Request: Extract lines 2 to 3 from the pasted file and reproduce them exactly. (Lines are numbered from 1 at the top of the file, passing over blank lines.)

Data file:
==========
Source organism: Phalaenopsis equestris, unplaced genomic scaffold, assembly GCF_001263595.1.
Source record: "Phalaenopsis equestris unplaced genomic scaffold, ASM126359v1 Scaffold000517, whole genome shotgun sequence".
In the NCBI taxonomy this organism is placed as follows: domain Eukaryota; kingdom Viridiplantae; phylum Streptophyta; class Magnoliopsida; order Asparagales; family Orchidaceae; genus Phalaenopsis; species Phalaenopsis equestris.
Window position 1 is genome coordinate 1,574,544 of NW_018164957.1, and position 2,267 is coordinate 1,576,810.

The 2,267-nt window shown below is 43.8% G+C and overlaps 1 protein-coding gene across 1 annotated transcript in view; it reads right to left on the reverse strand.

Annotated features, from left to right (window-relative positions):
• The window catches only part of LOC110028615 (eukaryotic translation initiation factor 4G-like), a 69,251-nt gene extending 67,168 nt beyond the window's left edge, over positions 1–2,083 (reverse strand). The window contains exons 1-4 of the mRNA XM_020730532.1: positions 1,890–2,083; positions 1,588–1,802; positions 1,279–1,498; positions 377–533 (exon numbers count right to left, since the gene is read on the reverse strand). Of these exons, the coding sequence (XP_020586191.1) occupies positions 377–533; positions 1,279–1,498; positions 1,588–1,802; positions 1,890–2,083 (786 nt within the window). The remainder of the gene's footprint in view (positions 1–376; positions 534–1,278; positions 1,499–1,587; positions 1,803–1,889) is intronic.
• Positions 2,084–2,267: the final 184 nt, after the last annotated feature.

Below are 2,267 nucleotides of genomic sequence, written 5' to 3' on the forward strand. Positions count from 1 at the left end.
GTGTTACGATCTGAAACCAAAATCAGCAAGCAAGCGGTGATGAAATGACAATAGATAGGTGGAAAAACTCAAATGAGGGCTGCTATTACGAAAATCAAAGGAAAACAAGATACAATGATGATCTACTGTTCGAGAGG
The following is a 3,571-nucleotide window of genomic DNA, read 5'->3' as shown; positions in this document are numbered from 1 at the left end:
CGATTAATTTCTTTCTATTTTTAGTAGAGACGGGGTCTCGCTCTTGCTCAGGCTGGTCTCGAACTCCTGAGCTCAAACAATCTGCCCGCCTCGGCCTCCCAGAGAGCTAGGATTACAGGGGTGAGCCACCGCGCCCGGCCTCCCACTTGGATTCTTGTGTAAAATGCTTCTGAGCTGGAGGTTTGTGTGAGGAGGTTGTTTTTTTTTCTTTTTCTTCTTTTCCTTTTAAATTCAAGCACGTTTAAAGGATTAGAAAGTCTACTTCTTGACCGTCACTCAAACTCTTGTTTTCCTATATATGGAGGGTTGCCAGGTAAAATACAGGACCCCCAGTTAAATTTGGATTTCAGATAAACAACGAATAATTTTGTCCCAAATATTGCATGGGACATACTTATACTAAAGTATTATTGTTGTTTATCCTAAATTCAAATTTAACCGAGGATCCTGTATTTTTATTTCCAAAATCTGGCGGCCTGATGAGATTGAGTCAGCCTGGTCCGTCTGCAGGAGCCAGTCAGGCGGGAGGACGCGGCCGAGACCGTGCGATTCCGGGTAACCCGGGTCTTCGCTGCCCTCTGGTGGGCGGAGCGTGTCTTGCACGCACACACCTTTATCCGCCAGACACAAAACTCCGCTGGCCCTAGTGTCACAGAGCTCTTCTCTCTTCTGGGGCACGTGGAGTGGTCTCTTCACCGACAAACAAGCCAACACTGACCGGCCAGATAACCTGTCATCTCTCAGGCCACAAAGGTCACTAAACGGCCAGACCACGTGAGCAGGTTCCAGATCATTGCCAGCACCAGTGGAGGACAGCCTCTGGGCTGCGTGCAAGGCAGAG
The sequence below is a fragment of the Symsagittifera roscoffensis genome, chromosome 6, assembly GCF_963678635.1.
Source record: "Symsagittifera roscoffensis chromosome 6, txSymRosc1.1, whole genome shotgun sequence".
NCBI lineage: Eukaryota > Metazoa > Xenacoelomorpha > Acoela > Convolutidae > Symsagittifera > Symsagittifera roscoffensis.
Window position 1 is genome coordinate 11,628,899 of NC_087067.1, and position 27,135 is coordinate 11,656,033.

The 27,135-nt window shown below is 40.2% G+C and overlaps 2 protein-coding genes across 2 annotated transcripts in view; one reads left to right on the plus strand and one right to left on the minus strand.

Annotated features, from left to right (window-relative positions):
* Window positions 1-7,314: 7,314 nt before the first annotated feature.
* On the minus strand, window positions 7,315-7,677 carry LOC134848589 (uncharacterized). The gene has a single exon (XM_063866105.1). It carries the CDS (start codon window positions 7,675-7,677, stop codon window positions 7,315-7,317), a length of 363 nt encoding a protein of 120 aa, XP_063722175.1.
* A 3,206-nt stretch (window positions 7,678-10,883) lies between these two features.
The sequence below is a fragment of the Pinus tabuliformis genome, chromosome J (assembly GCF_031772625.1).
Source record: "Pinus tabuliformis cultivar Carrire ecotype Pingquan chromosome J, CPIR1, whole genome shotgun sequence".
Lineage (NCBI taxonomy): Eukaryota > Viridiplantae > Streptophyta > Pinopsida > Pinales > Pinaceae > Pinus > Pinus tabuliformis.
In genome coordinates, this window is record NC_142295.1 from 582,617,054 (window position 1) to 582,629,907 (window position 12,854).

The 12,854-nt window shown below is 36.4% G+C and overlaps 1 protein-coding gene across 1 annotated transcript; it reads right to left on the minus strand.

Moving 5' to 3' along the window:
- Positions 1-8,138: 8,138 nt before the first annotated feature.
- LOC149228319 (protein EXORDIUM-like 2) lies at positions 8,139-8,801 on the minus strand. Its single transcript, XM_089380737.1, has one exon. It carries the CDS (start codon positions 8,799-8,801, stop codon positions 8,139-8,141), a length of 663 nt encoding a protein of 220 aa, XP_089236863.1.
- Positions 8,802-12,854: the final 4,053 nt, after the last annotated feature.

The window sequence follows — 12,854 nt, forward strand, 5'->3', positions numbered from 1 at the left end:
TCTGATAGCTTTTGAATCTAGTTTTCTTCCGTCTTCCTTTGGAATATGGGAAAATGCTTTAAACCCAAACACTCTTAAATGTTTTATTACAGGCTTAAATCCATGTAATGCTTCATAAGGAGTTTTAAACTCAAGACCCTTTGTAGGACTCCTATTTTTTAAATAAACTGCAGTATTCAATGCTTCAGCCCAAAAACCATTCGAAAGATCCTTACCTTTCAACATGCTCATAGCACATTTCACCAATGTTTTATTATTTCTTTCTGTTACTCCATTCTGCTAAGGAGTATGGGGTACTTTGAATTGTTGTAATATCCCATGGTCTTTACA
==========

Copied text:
Source record: "Phalaenopsis equestris unplaced genomic scaffold, ASM126359v1 Scaffold000517, whole genome shotgun sequence".
In the NCBI taxonomy this organism is placed as follows: domain Eukaryota; kingdom Viridiplantae; phylum Streptophyta; class Magnoliopsida; order Asparagales; family Orchidaceae; genus Phalaenopsis; species Phalaenopsis equestris.